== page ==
Define a type on the fly

Meta programming gurus, how can I create a struct from two Symbols?

So say I have two arrays of symbols, and I want to create types (and set their abstract type) from all their possible combinations, it would look kind of (but not quite) like this:

abstract type AbstractType end
for x in [:A, :B], y in [:Y, :Z]
    struct $x$y <: AbstractType end

and the result would mean that the following would be defined:

struct AY <: AbstractType end
struct AZ <: AbstractType end
struct BY <: AbstractType end
struct BZ <: AbstractType end

eval a quoted expression.
Symbols can by combined using the Symbol function.

x = :A 
y = :B
ToInheritFrom = :Any

eval(:(struct $(Symbol(x,y)) <: $ToInheritFrom end))

What are you trying to do? There’s quite possibly a better way to go about this.


What are you trying to do? There’s quite possibly a better way to go about this.

I suspect you are right. I have a bunch of factors and these have discrete levels. Like Food: fruit, meat, bread… I want to create methods that dispatch on distinct setups, unique collections of factors-level pairs. For that I need to code the factors and their levels as types. I think…

Consider using named tuples. You can also dispatch on them.

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This looks very promising indeed. Fits right in. But how would I build a NamedTuple “on the fly”? Say I have a Dict where the keys are to be the names in the NamedTuple and the values the values. How can I construct a NamedTuple out of that…?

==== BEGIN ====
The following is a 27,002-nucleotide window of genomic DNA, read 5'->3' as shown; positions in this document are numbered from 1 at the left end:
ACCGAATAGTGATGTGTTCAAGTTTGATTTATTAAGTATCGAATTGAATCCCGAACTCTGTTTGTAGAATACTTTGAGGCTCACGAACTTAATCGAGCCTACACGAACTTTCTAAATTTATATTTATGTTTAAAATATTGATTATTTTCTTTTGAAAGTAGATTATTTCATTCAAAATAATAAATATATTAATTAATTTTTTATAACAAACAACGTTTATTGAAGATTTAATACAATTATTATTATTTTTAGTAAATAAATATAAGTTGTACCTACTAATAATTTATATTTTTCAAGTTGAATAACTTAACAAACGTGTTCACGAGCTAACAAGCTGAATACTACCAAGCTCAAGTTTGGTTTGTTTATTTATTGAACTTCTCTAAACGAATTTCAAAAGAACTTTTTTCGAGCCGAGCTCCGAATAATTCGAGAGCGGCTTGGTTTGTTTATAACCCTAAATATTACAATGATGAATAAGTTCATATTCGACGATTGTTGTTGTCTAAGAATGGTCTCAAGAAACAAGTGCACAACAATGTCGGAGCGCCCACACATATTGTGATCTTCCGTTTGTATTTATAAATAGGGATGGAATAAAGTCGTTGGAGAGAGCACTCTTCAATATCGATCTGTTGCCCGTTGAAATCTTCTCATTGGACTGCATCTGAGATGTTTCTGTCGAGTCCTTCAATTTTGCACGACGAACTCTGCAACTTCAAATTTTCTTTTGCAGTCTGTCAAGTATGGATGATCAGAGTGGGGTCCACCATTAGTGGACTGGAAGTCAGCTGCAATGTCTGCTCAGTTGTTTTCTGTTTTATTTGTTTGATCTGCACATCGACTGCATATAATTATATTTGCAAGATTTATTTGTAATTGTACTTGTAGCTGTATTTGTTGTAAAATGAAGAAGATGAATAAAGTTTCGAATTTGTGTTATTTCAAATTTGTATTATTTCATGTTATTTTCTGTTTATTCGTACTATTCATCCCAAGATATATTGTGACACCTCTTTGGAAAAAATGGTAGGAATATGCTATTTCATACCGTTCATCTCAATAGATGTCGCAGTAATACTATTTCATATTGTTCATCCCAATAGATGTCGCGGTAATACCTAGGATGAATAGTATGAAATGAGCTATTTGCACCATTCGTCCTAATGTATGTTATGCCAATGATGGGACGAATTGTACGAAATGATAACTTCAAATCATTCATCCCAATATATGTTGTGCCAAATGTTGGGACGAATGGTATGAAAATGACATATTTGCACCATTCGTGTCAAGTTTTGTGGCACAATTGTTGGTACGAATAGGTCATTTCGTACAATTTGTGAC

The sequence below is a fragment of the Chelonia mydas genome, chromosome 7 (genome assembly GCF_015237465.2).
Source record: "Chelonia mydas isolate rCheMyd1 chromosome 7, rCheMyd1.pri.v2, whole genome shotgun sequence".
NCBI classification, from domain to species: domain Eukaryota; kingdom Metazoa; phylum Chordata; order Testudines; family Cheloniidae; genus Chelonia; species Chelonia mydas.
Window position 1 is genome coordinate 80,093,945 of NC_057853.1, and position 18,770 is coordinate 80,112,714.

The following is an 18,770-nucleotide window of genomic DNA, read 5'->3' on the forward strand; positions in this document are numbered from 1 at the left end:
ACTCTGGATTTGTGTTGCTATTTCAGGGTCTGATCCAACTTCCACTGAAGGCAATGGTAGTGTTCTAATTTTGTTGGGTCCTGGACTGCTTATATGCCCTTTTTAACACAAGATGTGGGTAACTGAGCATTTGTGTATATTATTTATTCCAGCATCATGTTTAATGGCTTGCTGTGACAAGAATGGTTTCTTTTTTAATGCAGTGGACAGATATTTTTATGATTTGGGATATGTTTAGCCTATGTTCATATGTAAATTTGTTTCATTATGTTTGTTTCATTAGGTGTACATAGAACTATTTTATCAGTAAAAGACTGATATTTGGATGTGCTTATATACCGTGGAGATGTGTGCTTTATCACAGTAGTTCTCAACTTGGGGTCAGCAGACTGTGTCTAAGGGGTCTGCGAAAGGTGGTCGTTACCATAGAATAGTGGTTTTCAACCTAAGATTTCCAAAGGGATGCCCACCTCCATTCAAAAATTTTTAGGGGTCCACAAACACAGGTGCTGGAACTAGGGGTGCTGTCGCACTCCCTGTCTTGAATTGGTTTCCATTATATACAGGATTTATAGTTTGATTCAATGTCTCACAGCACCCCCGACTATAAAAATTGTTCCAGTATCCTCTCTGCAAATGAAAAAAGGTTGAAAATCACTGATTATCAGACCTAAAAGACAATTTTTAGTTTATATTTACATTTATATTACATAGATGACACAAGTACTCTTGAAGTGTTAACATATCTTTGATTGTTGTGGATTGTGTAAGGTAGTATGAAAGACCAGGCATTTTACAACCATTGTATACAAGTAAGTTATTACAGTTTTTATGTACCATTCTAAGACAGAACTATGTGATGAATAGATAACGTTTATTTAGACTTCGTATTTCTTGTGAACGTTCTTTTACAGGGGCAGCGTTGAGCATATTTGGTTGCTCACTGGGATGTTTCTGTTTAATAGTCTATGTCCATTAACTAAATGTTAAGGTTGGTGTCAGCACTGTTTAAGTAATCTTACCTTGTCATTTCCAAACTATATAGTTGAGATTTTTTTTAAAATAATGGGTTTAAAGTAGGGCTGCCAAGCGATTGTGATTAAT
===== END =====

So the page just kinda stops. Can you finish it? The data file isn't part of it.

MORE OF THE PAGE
ps = Dict(:k1 => :v1, :k2 => :v2)
(ps...) # doesn't work

Never mind, reading the docs helps:

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You may find


Wah, I’m sure. Right now I don’t “get it”, but maybe once I start writing the methods for my named tuples I’ll understand EponymTuples better.

Thanks @Tamas_Papp !

Wait a minute, the dispatch is matched on the actual names and only the types of the values for NamedTuples, not the actual values of the values…

So a function that only accepts a will also accept b, cause the type signatures will be identical for both a and b:

a = (:food = :apple, :container = :box)
b = (:food = :meat,  :container = :can)

Am I missing something? If that is the case then I’ll need to think this over. All my factor names (i.e. the name part of the named tuple) are always the same. It’s the specific level (i.e. the value part of the named tuple) that changes… It’s the level I want to dispatch on.

Possibly, as

  1. a and b above have the same type (check with typeof),
  2. forms like EponymTuples.@eponymargs(a, b::Int) allow you to dispatch on the type of fields.

This package facilitates a programming style I am experimenting with, but is by no means necessary for dispatching on named tuples.

I could switch the names with the values (and ditch the values, which were the factor names before):

julia> a = (apple = nothing, box = nothing)
(apple = nothing, box = nothing)

julia> b = (meat = nothing,  can = nothing)
(meat = nothing, can = nothing)

julia> typeof(a) ≠ typeof(b)

But feels like I’m abusing named tuples to get dispatch specifying on values…?

How about creating types Apple() etc and dispatching on combinations of those (if that’s really what you need to do)?

yea, that was my first line of thought, creating tons of singletons, one per level. But I wish there was a macro for that…